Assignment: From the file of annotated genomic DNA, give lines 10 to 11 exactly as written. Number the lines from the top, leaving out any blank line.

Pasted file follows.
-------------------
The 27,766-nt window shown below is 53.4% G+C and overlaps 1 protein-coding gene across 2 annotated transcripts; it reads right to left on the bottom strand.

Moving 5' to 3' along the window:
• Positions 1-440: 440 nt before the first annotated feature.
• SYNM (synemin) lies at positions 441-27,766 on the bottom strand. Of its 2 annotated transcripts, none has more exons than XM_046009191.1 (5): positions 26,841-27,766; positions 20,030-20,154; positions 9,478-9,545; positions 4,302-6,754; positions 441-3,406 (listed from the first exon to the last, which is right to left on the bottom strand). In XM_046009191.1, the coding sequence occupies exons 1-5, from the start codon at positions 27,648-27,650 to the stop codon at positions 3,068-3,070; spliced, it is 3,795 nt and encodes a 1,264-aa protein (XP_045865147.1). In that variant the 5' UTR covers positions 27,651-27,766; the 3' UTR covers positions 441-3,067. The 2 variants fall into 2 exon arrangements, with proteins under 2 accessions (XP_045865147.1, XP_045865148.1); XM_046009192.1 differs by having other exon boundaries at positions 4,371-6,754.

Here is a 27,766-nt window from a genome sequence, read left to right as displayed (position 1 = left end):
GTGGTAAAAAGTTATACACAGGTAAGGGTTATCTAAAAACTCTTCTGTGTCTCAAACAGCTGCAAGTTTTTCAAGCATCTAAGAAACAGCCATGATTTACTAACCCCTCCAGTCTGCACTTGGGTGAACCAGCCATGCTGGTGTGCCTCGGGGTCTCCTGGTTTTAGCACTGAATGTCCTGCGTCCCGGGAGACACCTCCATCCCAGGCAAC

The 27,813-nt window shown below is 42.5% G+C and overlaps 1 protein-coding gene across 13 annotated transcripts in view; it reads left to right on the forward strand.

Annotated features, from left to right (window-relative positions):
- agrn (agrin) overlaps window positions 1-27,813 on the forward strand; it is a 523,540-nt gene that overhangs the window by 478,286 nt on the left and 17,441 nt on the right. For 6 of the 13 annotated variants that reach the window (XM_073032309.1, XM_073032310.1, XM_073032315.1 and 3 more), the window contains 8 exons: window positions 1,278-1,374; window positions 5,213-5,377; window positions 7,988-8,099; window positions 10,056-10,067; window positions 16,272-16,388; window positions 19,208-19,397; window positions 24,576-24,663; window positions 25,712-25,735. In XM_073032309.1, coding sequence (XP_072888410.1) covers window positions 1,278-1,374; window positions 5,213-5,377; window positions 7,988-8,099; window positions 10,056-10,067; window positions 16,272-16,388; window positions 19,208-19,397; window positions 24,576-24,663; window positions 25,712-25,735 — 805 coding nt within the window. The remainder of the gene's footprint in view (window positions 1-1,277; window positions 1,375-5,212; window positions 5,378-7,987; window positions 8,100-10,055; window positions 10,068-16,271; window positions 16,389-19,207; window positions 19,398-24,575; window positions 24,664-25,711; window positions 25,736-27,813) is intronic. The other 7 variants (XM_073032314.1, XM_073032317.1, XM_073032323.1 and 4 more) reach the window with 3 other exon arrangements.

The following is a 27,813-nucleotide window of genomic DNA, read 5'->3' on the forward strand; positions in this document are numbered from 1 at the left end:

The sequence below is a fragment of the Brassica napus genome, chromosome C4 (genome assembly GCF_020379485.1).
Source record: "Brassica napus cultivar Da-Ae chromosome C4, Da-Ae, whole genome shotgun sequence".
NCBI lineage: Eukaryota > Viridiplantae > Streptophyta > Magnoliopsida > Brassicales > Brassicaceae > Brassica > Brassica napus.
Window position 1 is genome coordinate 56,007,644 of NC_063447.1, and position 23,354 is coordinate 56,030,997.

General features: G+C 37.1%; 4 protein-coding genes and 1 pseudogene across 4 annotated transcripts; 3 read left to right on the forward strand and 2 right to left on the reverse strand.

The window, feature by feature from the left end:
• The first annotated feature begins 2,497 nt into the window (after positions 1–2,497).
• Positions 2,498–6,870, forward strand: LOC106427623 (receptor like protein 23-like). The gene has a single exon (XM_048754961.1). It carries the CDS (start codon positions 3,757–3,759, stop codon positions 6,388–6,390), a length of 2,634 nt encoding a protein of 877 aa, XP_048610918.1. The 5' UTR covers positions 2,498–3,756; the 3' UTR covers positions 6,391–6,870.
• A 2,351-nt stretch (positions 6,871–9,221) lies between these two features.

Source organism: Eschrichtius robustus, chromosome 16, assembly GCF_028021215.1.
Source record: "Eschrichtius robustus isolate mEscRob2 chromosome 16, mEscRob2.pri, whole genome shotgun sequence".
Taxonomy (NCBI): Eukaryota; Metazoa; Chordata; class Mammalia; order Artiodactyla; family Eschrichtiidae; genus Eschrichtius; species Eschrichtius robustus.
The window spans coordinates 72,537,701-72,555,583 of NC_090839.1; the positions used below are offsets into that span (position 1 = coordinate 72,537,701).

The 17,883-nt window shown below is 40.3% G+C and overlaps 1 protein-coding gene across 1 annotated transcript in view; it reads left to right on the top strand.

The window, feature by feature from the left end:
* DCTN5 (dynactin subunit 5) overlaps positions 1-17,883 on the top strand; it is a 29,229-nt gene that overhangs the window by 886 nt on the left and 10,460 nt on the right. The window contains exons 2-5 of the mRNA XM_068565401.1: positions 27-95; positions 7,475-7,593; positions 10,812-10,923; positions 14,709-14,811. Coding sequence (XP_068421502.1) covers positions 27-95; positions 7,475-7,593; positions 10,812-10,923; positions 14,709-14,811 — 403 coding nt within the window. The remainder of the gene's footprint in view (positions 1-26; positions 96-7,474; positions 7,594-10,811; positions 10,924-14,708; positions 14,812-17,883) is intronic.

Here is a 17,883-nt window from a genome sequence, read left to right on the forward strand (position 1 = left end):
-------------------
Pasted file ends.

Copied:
The following is a 27,813-nucleotide window of genomic DNA, read 5'->3' on the forward strand; positions in this document are numbered from 1 at the left end:

The sequence below is a fragment of the Brassica napus genome, chromosome C4 (genome assembly GCF_020379485.1).